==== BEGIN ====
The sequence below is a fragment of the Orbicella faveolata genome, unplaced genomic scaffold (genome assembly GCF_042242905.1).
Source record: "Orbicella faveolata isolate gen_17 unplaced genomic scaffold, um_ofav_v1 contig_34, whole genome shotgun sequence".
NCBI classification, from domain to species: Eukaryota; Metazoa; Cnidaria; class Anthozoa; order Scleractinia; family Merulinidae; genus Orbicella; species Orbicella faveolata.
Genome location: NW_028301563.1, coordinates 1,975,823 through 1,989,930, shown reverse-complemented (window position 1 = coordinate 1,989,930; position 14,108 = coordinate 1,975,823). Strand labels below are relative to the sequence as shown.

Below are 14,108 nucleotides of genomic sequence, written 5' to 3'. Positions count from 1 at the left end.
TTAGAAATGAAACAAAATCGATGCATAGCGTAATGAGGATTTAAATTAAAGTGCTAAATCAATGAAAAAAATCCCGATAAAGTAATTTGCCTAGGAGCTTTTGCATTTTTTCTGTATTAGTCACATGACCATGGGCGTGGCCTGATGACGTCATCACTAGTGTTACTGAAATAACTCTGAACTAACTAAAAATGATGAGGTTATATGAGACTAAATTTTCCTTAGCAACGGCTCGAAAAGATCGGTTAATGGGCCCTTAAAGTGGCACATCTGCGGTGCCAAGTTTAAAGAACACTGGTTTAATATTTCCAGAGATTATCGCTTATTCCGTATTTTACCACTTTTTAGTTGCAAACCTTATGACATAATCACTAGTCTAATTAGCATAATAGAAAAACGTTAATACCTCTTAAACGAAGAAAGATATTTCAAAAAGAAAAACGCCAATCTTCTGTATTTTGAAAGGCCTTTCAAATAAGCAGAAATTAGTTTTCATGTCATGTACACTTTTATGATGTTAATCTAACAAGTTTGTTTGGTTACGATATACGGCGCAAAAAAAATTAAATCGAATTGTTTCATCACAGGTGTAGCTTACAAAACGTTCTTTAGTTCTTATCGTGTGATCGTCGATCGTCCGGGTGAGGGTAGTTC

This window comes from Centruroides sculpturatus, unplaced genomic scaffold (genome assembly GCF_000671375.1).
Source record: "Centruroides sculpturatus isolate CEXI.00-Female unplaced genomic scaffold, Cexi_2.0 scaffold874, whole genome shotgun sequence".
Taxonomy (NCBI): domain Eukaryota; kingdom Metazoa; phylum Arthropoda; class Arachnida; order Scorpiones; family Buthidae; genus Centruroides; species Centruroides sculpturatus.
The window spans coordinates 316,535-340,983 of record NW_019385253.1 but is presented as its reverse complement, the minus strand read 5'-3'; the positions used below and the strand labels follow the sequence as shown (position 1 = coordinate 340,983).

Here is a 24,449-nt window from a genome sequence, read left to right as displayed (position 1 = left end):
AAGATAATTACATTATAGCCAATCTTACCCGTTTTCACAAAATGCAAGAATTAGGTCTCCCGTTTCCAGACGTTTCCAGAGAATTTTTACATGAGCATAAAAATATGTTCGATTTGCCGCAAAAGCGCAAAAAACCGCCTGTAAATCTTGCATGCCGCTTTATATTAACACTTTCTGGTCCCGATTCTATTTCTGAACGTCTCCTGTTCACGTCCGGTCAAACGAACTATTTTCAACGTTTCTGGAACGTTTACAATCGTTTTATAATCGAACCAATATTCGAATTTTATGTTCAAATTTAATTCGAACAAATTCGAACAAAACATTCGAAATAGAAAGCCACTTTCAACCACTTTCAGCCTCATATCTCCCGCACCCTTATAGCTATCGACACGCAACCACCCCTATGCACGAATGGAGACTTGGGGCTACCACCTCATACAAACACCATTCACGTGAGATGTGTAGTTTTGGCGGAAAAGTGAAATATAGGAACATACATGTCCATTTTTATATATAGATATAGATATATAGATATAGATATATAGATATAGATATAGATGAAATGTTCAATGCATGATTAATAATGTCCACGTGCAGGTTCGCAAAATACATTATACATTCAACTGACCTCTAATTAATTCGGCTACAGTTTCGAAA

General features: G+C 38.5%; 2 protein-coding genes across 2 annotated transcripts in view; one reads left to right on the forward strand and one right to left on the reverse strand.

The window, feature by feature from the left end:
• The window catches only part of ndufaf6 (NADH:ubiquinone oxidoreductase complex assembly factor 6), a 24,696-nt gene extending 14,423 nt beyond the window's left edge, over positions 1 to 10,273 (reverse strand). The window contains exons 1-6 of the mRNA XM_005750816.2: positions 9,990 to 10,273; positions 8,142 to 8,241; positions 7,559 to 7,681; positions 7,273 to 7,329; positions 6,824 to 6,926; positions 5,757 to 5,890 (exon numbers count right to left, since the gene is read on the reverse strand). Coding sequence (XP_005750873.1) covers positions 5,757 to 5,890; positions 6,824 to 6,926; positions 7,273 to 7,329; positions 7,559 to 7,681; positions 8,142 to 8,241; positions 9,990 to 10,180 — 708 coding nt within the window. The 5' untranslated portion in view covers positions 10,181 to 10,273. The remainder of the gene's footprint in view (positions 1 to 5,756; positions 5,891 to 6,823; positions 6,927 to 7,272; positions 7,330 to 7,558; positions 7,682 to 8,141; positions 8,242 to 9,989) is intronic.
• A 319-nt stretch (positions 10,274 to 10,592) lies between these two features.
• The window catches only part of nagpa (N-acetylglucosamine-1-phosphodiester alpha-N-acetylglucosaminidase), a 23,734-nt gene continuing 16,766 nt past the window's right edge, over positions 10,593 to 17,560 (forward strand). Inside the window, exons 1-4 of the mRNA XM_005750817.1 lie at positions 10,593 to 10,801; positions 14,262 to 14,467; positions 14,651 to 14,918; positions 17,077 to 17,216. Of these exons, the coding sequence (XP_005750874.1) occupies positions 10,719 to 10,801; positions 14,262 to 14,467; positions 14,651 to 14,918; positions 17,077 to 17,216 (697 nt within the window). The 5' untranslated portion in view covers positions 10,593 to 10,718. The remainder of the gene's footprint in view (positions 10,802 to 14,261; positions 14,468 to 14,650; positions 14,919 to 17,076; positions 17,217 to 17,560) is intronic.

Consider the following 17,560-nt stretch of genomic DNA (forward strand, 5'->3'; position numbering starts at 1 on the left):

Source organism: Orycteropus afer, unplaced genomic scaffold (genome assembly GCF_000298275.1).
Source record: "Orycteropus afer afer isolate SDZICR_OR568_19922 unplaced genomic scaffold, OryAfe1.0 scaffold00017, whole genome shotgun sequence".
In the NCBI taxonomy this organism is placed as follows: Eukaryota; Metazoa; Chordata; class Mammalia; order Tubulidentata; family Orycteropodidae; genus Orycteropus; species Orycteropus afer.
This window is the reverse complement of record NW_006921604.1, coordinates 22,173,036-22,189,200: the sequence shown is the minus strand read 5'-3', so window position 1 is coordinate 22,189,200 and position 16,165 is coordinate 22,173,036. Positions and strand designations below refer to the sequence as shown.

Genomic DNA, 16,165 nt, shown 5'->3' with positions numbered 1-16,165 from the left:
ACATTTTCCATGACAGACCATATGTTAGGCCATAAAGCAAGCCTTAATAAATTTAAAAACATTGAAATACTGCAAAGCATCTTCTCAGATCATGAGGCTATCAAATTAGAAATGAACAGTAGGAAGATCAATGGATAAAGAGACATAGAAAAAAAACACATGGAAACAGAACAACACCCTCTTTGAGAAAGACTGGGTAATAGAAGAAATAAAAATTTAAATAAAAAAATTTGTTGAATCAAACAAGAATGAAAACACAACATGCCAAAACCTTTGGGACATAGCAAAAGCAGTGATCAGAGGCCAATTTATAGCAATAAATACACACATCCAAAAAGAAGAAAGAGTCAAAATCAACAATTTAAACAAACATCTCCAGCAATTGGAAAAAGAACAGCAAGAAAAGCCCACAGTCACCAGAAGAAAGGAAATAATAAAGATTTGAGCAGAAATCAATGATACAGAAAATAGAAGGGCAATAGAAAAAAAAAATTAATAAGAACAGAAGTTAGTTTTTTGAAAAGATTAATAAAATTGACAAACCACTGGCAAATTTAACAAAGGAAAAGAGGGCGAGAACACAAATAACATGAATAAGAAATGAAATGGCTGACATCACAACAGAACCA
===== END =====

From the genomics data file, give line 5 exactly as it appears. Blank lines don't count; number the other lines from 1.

Below are 14,108 nucleotides of genomic sequence, written 5' to 3'. Positions count from 1 at the left end.